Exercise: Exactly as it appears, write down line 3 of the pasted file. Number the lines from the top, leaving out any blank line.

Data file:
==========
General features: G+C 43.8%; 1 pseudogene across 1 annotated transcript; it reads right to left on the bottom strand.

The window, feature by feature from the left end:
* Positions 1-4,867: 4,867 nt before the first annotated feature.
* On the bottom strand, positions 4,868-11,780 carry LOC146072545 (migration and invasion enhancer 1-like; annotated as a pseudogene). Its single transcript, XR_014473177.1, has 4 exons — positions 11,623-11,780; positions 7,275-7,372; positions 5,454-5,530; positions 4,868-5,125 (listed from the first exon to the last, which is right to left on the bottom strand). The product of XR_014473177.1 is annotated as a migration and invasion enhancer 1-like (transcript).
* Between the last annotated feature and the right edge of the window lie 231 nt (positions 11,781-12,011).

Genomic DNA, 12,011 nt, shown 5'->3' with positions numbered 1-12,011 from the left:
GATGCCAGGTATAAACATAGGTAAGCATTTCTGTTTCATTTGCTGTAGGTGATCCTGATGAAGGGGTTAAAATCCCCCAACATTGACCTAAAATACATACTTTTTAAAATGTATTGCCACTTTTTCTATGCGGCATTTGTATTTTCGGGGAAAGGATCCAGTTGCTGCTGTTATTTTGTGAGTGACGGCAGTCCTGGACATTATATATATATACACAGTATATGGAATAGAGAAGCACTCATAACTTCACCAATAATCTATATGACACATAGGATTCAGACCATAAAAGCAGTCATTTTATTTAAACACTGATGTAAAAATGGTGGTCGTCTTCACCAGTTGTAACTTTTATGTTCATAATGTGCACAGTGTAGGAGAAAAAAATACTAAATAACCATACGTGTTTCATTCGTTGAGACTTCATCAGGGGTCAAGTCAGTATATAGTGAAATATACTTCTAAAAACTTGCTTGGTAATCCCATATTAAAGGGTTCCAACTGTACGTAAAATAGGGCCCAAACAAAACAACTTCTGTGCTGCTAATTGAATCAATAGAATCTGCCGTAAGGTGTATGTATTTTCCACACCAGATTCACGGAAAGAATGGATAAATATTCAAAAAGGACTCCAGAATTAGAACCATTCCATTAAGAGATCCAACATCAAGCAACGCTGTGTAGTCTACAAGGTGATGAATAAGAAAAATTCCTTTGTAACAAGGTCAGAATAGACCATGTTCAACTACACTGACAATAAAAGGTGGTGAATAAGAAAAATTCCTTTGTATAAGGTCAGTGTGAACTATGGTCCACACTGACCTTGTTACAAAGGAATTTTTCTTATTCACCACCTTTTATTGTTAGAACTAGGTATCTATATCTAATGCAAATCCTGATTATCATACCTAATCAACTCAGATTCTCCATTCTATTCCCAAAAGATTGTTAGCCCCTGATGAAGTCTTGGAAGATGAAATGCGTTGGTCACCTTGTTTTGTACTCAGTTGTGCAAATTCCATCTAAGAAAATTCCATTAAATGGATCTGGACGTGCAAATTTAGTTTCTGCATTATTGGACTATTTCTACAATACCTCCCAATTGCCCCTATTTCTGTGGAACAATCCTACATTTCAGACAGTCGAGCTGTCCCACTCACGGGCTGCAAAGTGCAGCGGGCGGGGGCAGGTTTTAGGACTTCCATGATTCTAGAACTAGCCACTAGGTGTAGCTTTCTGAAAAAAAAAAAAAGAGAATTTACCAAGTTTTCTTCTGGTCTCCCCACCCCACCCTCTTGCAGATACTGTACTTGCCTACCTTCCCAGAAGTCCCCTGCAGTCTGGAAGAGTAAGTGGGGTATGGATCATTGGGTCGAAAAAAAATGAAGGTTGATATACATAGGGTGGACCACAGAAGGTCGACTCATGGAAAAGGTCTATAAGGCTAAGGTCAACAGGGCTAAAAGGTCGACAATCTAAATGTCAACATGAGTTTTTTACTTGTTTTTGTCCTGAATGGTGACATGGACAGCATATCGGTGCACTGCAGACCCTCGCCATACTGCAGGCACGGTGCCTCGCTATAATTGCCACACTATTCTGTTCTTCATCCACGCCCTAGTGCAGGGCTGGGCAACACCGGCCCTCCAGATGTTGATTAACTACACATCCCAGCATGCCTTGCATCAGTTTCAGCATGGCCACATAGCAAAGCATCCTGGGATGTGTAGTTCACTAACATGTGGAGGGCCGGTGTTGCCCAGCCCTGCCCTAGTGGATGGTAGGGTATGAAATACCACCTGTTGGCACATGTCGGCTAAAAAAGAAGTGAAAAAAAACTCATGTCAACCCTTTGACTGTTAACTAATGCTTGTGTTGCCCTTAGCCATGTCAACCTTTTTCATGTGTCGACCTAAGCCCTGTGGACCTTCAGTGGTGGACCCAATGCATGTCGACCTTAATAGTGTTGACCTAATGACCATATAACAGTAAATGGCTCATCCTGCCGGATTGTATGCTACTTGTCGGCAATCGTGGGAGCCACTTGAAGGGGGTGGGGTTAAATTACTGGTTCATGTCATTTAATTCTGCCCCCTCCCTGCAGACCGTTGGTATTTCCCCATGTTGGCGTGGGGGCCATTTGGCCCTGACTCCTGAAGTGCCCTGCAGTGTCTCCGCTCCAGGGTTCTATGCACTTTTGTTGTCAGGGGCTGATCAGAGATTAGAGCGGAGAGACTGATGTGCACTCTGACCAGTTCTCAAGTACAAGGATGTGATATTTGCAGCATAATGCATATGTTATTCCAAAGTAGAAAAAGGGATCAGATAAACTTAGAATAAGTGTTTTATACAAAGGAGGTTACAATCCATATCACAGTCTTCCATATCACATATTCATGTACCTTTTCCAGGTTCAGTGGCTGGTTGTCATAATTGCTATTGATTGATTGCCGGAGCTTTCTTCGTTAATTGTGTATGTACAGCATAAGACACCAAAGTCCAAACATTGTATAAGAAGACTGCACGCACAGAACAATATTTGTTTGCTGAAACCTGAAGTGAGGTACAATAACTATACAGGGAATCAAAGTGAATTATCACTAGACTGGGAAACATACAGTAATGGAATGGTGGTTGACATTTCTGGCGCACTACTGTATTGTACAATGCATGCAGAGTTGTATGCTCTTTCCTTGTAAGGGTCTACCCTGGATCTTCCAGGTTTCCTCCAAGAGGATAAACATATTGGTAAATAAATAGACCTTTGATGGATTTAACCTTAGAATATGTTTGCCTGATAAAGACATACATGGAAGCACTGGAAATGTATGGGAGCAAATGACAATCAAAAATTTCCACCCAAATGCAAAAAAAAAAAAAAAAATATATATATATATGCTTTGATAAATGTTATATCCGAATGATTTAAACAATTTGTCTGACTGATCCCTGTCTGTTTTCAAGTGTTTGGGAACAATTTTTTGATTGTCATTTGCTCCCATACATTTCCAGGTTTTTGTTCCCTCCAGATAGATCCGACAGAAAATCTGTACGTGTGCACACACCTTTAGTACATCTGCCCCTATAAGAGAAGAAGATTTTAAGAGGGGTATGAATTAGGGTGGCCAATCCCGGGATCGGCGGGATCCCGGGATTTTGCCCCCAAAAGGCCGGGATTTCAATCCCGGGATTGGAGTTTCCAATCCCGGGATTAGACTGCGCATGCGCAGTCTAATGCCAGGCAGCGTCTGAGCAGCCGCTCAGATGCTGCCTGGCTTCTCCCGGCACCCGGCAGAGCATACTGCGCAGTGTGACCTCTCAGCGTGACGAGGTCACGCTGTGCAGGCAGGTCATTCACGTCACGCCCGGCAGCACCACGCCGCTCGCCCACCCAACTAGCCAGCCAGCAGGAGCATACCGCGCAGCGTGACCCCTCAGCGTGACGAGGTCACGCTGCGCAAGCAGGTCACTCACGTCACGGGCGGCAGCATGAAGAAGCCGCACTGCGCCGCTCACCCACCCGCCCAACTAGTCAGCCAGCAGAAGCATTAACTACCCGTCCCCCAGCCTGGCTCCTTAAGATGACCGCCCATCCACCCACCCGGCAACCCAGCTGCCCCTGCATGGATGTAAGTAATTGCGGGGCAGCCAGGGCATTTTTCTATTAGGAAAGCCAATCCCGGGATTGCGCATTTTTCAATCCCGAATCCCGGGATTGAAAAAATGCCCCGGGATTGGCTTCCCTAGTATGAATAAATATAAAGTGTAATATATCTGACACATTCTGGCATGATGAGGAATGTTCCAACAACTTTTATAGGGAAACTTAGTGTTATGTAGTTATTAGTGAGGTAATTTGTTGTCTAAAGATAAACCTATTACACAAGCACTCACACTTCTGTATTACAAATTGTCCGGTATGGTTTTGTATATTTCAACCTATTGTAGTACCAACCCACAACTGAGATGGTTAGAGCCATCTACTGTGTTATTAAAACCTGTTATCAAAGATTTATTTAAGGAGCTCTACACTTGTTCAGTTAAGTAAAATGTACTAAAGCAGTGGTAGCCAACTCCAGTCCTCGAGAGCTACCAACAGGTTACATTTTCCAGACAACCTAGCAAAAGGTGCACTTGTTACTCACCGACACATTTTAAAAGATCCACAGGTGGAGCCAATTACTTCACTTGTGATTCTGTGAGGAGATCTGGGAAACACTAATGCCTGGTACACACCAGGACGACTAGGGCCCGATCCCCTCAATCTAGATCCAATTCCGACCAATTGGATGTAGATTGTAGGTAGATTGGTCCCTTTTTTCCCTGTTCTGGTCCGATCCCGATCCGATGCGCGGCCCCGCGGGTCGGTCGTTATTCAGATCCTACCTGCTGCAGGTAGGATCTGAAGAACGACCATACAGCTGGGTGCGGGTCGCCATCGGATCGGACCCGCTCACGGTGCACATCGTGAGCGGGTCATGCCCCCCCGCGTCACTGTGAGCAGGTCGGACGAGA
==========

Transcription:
* Positions 1-4,867: 4,867 nt before the first annotated feature.